These studies were undertaken to directly elucidate the role of RVLM nNOS/NO pathway in the pressor response elicited by local CB1R activation. Whereas unilateral intra-RVLM microinjection of 80 nl of vehicle or lower doses of WIN55212-2 (see Materials and Methods) had no effect on BP, HR, or RVLM NO, microinjection of 100, 200, or 300 pmol WIN55212-2 dose-dependently (P < 0.05) increased MAP, HR, and RVLM NO levels (Figs. 2 and 3). In addition, p-nNOS levels were significantly (P < 0.05) elevated in the WIN55212-2-treated rats compared with the contralateral (control) RVLM (Fig. 3).
Selective Central Inhibition of nNOS Phosphorylation Abrogates Central WIN55212-2-Evoked Pressor Response.
To investigate a causal role for brainstem RVLM nNOS phosphorylation in the central CB1R-mediated pressor response, conscious rats were pretreated with the selective nNOS inhibitor NPLA (1 μg i.c.) before WIN55212-2 (15 μg i.c.). Baseline MAP and HR were similar in all groups of rats used in this study (Table 1). Furthermore, MAP and HR were similar after saline or NPLA at the time of WIN55212-2 or vehicle injection (Table 1). As shown in Fig. 4, pretreatment with NPLA significantly (P < 0.05) attenuated the pressor, but not the bradycardic response, elicited by WIN55212-2.
Central CB1R Blockade or nNOS Inhibition Abrogates WIN55212-2 Enhancement of RVLM nNOS Activation.
As shown in Fig. 5, WIN55212-2 (15 μg i.c.; n = 5) significantly (P < 0.05) increased RVLM nNOS phosphorylation compared with control (vehicle). NPLA (1 μg i.c.; n = 5) significantly (P < 0.05) reduced, whereas AM251 (30 μg i.c.; n = 4) had no effect on, p-nNOS levels in the RVLM compared with control values (n = 4). Nonetheless, central CB1R blockade (AM251; n = 5) or nNOS inhibition (NPLA; n = 5) fully abrogated WIN55212-2-evoked enhancement of p-nNOS levels when comparisons were made with the values of vehicle, AM251, or NPLA alone. Representative p-nNOS/t-nNOS bands from all groups are shown in Fig. 5.
In a parallel experiment, c-Fos expression was quantified in RVLM nNOS-ir neurons by dual labeling immunofluorescence. WIN55212-2 (15 μg i.c.) significantly (P < 0.05) increased the percentage of nNOS-ir neurons expressing c-Fos compared with control (Fig. 6). NPLA (1 μg i.c.) or AM251 (30 μg i.c.) did not significantly alter the basal nNOS-ir/c-Fos ratio. It is noteworthy that pharmacological intervention with AM251 or NPLA significantly (P < 0.05) attenuated WIN55212-2-evoked increases in the number and percentage of RVLM neurons that exhibited dual immunostaining for nNOS and c-Fos. As shown in Fig. 6, the total number of nNOS-ir neurons in the RVLM was similar in all groups.
In this study, we tested the hypothesis that RVLM nNOS/NO signaling is pivotal for the central CB1R-mediated pressor response. The most important findings of this study are: 1) intracisternal WIN55212-2-evoked pressor response in conscious rats is associated with significant enhancement in RVLM nNOS phosphorylation and NOx content; 2) localized CB1R activation in the RVLM dose-dependently increased MAP, HR, and NO (in vivo electrochemistry) and enhanced nNOS phosphorylation; 3) WIN55212-2-evoked neurochemical responses were attenuated by central CB1R blockade (AM251); and 4) prior inhibition of central nNOS (NPLA) abrogated the WIN55212-2-evoked increases in blood pressure, nNOS phosphorylation, and number of activated nNOS-ir neurons (c-Fos) in the RVLM. Collectively, these findings identify the enhancement of RVLM nNOS/NO signaling as a molecular mechanism for the central CB1R-mediated pressor response in conscious rats.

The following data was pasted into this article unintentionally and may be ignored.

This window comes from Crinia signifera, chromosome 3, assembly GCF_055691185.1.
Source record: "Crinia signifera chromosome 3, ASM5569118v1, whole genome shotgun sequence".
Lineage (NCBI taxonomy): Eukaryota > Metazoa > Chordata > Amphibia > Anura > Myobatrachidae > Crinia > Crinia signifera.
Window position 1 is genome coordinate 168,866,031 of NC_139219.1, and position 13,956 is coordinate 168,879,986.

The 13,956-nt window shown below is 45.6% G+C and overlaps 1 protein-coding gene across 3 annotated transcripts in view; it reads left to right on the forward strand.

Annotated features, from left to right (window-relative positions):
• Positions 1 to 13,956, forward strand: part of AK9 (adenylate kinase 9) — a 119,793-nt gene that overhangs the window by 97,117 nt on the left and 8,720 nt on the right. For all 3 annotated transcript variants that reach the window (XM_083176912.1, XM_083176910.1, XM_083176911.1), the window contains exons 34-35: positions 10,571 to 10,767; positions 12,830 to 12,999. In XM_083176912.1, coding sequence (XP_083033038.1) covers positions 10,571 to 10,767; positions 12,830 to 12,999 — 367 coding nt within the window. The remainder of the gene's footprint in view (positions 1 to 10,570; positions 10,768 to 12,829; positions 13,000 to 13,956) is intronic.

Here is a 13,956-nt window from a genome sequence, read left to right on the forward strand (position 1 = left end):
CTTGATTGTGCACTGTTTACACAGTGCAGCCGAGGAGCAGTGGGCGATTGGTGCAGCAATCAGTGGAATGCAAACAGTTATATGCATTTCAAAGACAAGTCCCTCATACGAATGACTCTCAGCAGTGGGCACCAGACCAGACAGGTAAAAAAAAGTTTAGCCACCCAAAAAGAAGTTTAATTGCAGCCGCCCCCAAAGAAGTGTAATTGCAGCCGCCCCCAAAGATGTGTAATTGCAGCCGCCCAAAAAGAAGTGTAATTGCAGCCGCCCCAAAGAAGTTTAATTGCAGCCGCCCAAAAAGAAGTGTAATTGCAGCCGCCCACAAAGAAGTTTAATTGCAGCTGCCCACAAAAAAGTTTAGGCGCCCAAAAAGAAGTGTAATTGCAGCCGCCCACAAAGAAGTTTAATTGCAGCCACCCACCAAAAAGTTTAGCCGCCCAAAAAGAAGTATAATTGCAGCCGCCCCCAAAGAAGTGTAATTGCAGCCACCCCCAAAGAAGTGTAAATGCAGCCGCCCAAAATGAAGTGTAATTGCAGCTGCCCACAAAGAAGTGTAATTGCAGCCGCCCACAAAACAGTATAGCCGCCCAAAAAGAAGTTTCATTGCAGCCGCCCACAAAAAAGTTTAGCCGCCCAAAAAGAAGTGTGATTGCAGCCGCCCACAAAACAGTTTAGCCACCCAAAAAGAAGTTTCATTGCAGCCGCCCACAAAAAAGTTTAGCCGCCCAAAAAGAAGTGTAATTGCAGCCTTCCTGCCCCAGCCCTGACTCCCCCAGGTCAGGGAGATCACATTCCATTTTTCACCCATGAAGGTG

We hypothesized a crucial role for RVLM nNOS-derived NO in the central CB1R-mediated pressor response in conscious rats because: 1) brainstem nNOS/NO signaling is critically implicated in the central regulation of blood pressure [although many studies have suggested a sympathoinhibitory/hypotensive effect for central NO, a few studies have implicated RVLM nNOS in sympathoexcitation (Martins-Pinge et al., 1999, 2007; Chan et al., 2003, 2004; Ally et al., 2007; Mayorov, 2007; Guo et al., 2009)]; and 2) many of the CB1R-mediated neurobiological responses depend on nNOS/NO signaling (Makara et al., 2007; Jones et al., 2008; Carney et al., 2009). Here, we present the first evidence that early (5 min) activation (phosphorylation) of RVLM nNOS (Fig. 1) preceded the peak of central CB1R-mediated pressor response (Fig. 4).
Nonetheless, as acknowledged in our recent studies (Ibrahim and Abdel-Rahman, 2011, 2012), the hemodynamic and neurochemical responses observed after intracisternal administration of WIN55212-2, involve complex neuronal inputs in addition to the RVLM. Therefore, in this study, we sought the first evidence that directly implicates localized RVLM nNOS-NO signaling in the central CB1R-mediated pressor response. We used a technique that permitted simultaneous measurement of blood pressure, heart rate, and real-time changes in NO (in vivo electrochemistry), which was used in our previous studies (Li and Abdel-Rahman, 2009). We showed that unilateral intra-RVLM microinjection of the CB1R agonist WIN55212-2 (100, 200, or 300 pmol) elicited dose-dependent increases in blood pressure along with a slight increase in heart rate in conscious rats (Figs. 2 and 3). These BP and HR responses were not caused by a volume increase, because the vehicle, administered in the same volume, and repeated microinjections of lower doses of WIN55212-2 used in a preliminary study (see Protocols and Experimental Groups) had no effect on the measured variables. The slight increase in HR is contrary to the bradycardia induced by WIN55212-2 we and others have reported after its intracisternal administration (Niederhoffer and Szabo, 1999, 2000; Pfitzer et al., 2004; Ibrahim and Abdel-Rahman, 2011, 2012). The difference in the heart rate response might be caused by the localized effect of WIN55212-2 within the RVLM compared with the more widespread effect after intracisternal injection. It is noteworthy that our hemodynamic findings with intra-RVLM WIN55212-2 replicated the human response to marijuana/tetrahydrocannabinol smoking (Benowitz et al., 1979) and also agree with similar findings in anesthetized animals (Padley et al., 2003) despite the difference in the WIN55212-2 dose range used in the two studies. It is imperative to note that our electrochemical findings temporally linked the dose-related increase in local NO after intra-RVLM WIN55212-2 microinjection to the subsequent increases in BP. These findings along with the enhanced RVLM nNOS phosphorylation after intra-RVLM WIN55212-2 (Figs. 2 and 3) confirm the Western blot findings observed after intracisternal WIN55212-2 administration (Figs. 1 and 5). Together, these findings inferred a causal role for NO increase within the RVLM in the CB1R-mediated pressor response.